Arguments Slow Down Pelley Trial
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Arguments Slow Down Pelley Trial

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ent” applied to the date of the statement, February 7.

C. B. Faircloth of Newberry, S. C, an auditor, testified that liabilities of the Galahad Press exceeded assets on June 1, 1932, by $15,508.45. This was a few days before an issue of Liberation containing the statement, “present rate of prosperity,” was put in the mails.


Legal bickering was plentiful during yesterday’s session, and the state did little more than lay the groundwork of its case.

Testimony revolved around advertisements offering the stock for sale in Pelley’s magazine, Liberation, in the issues of March and April of 1932 and efforts by the state to prove that the defendants knew at the time that the company was in an unsound financial condition.

The prosecution also sought to establish that a resolution was adopted by the directors at a meeting in Washington on May 14, 1932, which authorized Kellogg and Hardwicke, secretary and treasurer, respectively, to borrow $6,000 and give a chattel mortgage “covering all the assets of the company.”


Evidence about a mortgage resolution, taken from the minutes of the company and identified by George S. Anderson, former treasurer of Pelley’s Foundation for Christian Economics, who said the minutes of the Galahad Press were turned over to him by Kellogg, was admitted by Judge Warlick after objections by defense counsel.

Judge Warlick ruled the testimony was competent, however, only against Summerville and Kellogg as Pelley was not present at the meeting and Anderson coud not positively identify Hardwicke’s signature.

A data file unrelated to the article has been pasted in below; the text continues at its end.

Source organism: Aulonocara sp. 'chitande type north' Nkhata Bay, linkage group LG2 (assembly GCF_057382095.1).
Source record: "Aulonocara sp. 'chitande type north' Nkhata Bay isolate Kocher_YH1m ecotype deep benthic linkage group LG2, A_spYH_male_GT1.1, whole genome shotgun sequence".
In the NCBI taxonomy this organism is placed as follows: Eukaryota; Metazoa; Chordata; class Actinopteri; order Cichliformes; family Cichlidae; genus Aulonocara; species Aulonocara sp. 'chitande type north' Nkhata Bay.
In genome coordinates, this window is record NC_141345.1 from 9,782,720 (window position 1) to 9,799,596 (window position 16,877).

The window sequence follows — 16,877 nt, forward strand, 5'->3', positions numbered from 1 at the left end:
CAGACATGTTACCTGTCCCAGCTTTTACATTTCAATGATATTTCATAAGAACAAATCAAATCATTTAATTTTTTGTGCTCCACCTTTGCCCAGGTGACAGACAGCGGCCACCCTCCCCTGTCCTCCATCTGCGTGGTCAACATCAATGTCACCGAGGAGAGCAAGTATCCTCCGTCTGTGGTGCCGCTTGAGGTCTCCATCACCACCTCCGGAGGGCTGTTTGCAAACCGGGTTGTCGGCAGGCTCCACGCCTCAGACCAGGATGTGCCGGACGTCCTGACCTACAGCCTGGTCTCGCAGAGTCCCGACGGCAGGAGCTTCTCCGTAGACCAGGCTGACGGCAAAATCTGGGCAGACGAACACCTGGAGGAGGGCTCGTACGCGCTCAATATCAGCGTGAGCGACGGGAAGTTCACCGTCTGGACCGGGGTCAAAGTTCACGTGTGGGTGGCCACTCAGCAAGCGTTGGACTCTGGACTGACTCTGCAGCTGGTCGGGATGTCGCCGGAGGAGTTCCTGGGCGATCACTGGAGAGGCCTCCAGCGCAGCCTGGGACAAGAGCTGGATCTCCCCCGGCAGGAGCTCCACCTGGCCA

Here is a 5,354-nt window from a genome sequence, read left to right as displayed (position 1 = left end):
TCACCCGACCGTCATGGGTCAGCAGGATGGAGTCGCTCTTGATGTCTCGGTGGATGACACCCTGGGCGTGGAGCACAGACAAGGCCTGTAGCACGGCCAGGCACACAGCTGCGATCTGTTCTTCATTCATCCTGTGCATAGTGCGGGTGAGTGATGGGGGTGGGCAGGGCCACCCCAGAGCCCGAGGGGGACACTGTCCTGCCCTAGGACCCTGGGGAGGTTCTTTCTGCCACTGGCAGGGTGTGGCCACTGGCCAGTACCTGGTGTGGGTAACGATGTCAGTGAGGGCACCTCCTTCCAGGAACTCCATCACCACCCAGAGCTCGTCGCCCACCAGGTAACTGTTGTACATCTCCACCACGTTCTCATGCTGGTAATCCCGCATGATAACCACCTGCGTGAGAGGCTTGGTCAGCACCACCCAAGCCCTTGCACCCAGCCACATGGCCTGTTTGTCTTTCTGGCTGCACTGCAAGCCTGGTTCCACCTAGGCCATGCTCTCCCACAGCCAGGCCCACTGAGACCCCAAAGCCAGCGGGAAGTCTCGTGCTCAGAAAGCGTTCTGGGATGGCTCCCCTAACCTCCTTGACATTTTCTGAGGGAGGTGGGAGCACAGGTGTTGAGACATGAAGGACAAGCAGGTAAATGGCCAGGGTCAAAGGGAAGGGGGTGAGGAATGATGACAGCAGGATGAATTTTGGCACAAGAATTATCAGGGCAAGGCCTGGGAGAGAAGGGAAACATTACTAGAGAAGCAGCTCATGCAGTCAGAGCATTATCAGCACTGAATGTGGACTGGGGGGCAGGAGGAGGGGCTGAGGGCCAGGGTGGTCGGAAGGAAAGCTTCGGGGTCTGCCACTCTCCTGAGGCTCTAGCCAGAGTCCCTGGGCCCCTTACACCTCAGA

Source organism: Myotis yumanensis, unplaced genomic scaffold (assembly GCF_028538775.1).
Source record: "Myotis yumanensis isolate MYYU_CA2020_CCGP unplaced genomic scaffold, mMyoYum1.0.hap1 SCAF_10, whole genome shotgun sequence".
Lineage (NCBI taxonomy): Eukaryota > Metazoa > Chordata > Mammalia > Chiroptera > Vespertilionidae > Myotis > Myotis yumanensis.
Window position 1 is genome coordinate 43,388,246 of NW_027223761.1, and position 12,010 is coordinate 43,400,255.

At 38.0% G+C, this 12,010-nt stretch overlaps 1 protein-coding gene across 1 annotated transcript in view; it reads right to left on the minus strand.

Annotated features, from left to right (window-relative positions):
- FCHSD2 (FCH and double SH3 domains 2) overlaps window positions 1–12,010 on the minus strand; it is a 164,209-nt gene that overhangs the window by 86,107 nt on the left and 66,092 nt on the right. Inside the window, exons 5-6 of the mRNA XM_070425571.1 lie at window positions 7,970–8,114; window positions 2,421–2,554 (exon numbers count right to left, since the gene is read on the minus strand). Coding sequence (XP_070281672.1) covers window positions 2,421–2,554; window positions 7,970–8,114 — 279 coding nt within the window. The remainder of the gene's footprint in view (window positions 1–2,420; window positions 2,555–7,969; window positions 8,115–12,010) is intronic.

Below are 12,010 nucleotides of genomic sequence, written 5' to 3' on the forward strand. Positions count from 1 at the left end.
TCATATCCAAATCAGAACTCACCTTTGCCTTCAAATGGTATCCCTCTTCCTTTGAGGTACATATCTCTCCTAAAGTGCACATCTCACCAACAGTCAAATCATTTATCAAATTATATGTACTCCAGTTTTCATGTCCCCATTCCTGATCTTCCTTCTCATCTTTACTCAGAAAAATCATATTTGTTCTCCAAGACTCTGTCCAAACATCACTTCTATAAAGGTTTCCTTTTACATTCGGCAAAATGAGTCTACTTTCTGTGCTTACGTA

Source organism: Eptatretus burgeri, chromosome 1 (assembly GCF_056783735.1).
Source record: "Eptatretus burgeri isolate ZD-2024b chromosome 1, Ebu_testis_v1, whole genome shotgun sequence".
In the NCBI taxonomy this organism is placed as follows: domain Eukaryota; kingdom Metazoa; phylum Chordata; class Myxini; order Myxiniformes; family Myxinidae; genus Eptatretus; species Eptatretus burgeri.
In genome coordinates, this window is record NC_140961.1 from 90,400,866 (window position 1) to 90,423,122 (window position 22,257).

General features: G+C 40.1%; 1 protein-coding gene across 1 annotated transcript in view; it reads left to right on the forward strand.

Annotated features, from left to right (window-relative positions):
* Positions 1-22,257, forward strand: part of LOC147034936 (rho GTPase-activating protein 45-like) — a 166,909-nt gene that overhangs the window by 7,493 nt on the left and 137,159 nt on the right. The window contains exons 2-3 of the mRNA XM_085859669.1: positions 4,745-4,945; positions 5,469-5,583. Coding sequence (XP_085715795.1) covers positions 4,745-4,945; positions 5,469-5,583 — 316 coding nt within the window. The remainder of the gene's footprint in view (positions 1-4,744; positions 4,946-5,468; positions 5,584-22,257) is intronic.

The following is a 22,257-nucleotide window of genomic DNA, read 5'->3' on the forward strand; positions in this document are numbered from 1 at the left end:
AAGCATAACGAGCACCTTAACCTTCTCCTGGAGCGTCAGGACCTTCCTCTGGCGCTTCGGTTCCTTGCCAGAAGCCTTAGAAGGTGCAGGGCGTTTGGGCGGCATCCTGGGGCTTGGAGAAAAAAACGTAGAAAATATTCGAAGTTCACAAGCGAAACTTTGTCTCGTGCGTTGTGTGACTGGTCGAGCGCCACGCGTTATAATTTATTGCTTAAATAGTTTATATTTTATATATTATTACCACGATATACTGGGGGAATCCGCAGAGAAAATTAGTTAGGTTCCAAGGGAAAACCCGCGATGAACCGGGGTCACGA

After the indictment against the defendants was read, E. L. Bishop, superintendent of mails at the Asheville Post Office, took the witness stand.

On cross-examination defense counsel sought to bring out testimony to the effect that Liberation was not circulated to subscribers in North Carolina.


Bishop testified, however, that in March, 1932, he saw “several” copies of the magazine addressed to points in this state. The defense, nettled, made him admit that he could not swear postively that individual wrappers which he had in mind contained copies of that particular magazine.

Later the state put Alfred S. Jones on the stand. Jones, who resides in Greensboro, testified he was a subscriber to Liberation and received his copies of the issue in question.

The prosecution took up the matter of advertisements in the magazine. One was presented which read:

“Put your money behind a militant Christian educator.”

This announcement offered preferred stock at $10 a share and said the company had started with a capital of $40 and had prospered in the face of the failure of many other publishing enterprises in 1932.

The defense pointed out that the advertisements gave the Washington office of the corporation as the place to send stock subscriptions and not the Asheville headquarters.

The contention was made by the defense that the state must prove that the stock sales mentioned in the indictment took place in North Carolina.

It was learned that Stanley Winborne, of Raleigh, chairman of the State Public Utilities Commission, informed one of the defense attorneys over the telephone that he has not authorized any payment to Thomas J. Harkins and R. R. Williams for their services. They are assisting the prosecution.


On Monday letters from Winborne appointing the two to represent the capital issues section of his commission were presented by the state after the defense asked to whom they were looking for their fees.

Winborne was ill when he was served with a subpoena to come here and testify.

Defense attorneys said at the start of the trial that they hoped to prove the existence of a “private prosecution in this case as well as the prosecution by the state.”

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